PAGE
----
I suggest you be consistent and minimise the explosive shouting he gets from your husband. This is a 13 year old on the cusp of manhood - he needs to learn about respect and consequences and he should’ve been getting this from day 1. Hopefully it’s not too late.

Heygirlheyboy Fri 27-Mar-20 07:28:20

He may be imitating your husband's behaviour.. he may be as a pp said playing out the role he's been given in the family. How do you get along with him yourself? Do try and read Siblings without rivalry, it's not long, it's very practical and might help you get your head round some dynamics.

forrestgreen Fri 27-Mar-20 07:53:21

You've just said you don't know what to do but everyone has given you ideas which you've not commented on. Which indicates they're hard work for you so you won't do anything.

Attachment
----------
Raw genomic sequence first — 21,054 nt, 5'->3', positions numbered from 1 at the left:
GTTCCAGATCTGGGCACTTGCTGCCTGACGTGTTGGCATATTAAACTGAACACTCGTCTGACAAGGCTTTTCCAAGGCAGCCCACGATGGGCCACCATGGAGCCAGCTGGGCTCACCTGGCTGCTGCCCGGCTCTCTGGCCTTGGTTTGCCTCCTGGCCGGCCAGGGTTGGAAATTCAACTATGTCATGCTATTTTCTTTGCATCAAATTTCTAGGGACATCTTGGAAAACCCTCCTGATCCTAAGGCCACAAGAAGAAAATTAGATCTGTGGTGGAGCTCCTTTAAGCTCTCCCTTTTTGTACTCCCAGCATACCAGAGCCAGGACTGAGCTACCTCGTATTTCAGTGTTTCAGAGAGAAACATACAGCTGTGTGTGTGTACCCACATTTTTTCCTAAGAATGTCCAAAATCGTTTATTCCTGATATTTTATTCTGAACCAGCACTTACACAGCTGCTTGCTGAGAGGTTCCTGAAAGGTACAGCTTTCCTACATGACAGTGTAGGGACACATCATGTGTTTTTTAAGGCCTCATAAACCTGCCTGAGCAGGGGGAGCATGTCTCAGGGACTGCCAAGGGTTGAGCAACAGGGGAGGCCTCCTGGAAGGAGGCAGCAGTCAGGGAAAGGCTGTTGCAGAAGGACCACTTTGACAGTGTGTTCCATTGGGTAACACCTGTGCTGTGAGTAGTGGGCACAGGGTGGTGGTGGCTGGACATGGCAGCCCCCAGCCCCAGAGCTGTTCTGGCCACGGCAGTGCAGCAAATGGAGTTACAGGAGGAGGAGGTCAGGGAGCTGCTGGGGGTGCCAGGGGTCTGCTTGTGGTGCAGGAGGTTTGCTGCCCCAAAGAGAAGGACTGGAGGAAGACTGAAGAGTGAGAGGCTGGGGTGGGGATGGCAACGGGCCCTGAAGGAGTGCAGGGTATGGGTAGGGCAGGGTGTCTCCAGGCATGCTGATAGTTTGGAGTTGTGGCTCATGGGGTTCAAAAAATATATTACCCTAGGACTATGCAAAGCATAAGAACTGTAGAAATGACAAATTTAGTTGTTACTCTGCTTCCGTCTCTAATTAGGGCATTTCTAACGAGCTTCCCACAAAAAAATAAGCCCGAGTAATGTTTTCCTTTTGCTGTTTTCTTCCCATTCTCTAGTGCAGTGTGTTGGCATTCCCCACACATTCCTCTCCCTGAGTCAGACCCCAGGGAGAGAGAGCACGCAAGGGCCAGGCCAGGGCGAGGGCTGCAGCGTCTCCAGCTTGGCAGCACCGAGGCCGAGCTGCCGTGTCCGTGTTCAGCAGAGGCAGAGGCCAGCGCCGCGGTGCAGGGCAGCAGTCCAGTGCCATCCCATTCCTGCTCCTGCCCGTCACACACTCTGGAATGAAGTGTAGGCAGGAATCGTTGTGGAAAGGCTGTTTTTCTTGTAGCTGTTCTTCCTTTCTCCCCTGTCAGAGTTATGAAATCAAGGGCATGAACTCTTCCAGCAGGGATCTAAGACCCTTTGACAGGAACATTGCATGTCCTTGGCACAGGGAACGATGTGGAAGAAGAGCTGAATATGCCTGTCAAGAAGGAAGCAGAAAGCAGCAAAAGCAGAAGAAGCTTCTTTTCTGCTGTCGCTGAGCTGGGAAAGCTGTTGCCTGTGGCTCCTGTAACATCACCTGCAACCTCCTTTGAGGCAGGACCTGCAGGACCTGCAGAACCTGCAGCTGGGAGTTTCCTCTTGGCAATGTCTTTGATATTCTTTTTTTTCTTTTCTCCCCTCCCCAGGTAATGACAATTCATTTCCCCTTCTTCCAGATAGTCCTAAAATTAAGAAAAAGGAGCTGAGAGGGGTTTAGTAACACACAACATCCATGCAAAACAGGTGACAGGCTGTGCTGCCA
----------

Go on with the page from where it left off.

Sit down, have a meeting with the kids and decide on the rewards and consequences for bad behaviour

It sounds like his behaviour is down to your lack of parenting.

converseandjeans Fri 27-Mar-20 08:24:18

Sorry you are getting such a hard time OP. You came to ask for help.

You need to sit down with kids & make a loose timetable for the day with some rewards in there. So they get positive points with reward at end of lockdown. Then everyone gets a point/marble.

Also have consequence for mean behaviour - take point away, up to room etc.

My DB was quite nasty to me & my parents never really dealt with it. He used to make fun of me, hit me, refuse to share, ignore me etc... I think it was partly boredom/jealousy but also just his unfortunate personality.

bloomingwonderful Fri 27-Mar-20 09:36:59

* Fully aware im not a good mum but I didn't need reminding.*

This sounds so immature and it's ridiculous a mother of 5 has whimpered this when asking for help because you are failing to protect and parent your children. Suck it up.